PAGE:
Pursuant to the 1994 ceasefire agreement, the self-declared republic has been left in the hands of the ethnic Armenians backed by neighboring Armenia.
Negotiations have so far failed to produce a permanent peace agreement, and the dispute remains one of post-Soviet Europe's "frozen conflicts."
Ataev notes that Recep Tayyip Erdogan might provoke the instigation of the long-fermenting conflict, as it is beneficial to Erdogan in particular, his political environment and the Turkish economy.
"This scenario, this matrix has already been tested during the Second World War," Ataev said in an interview with Russia’s online newspaper Lenta.ru.
“When some particular state was drawn into the war, the country which pulled it in got all the dividends,” he said, adding that it is now Turkey which could perform such a role.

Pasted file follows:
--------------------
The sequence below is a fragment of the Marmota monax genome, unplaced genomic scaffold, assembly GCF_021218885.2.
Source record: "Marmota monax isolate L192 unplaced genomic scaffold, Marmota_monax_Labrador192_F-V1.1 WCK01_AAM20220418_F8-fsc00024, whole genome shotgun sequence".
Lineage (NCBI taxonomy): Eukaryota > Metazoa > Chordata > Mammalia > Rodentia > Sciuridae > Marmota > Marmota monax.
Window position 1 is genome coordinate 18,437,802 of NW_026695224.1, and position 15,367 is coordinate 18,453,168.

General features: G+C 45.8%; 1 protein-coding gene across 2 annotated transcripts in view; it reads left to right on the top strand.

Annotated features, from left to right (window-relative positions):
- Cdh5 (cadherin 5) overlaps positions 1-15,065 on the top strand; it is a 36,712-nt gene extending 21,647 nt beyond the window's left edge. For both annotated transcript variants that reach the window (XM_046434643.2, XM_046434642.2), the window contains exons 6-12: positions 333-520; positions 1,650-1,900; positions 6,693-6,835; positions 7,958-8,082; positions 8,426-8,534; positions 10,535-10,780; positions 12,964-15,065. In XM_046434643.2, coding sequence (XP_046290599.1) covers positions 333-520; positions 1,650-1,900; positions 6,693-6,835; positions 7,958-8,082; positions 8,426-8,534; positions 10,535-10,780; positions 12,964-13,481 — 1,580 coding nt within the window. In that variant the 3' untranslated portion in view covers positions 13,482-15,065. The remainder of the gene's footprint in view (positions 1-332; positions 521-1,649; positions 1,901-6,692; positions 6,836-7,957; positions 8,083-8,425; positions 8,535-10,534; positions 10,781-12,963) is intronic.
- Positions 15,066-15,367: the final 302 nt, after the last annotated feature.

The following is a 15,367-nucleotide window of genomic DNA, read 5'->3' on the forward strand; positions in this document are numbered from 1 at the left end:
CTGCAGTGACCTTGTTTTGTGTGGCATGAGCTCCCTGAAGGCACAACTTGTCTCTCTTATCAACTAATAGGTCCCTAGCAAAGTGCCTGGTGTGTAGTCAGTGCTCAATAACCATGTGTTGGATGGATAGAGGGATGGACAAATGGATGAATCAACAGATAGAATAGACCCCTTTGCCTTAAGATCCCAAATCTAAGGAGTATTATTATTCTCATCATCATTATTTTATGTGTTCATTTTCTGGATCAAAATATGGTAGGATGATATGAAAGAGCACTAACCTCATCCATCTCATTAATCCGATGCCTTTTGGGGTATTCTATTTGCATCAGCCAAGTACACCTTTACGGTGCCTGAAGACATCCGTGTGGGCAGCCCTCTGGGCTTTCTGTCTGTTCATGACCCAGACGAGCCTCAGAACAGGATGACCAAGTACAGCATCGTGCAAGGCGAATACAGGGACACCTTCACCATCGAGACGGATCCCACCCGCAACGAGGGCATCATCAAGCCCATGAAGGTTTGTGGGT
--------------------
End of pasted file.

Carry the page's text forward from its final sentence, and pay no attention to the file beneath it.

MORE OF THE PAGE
In the South Caucasus, Turkey is targeting Georgia. During his February visit to the country, Turkish Foreign Minister Mevlüt Çavuşoğlu announced that Turkey supports the membership of Georgia into NATO and is promoting its entrance bid.
Ataev noted that the reciprocal response of the Georgian foreign minister shows that Georgia is set on a course of becoming Turkey’s ally.
Speaking at the press conference, Georgian Foreign Minister Mikheil Janelidze said that Georgia perceives Turkey as “the closest friendly state,” and that this is reflected in the relations between the two countries.
And this is Turkey’s way of trying to set up a group of allies out of Russia’s adversaries.
The pro-Turkish projects, the expert says, have grown up in Azerbaijan, Georgia, Russia’s Tatarstan, Moldova and Ukraine, in Central Asia.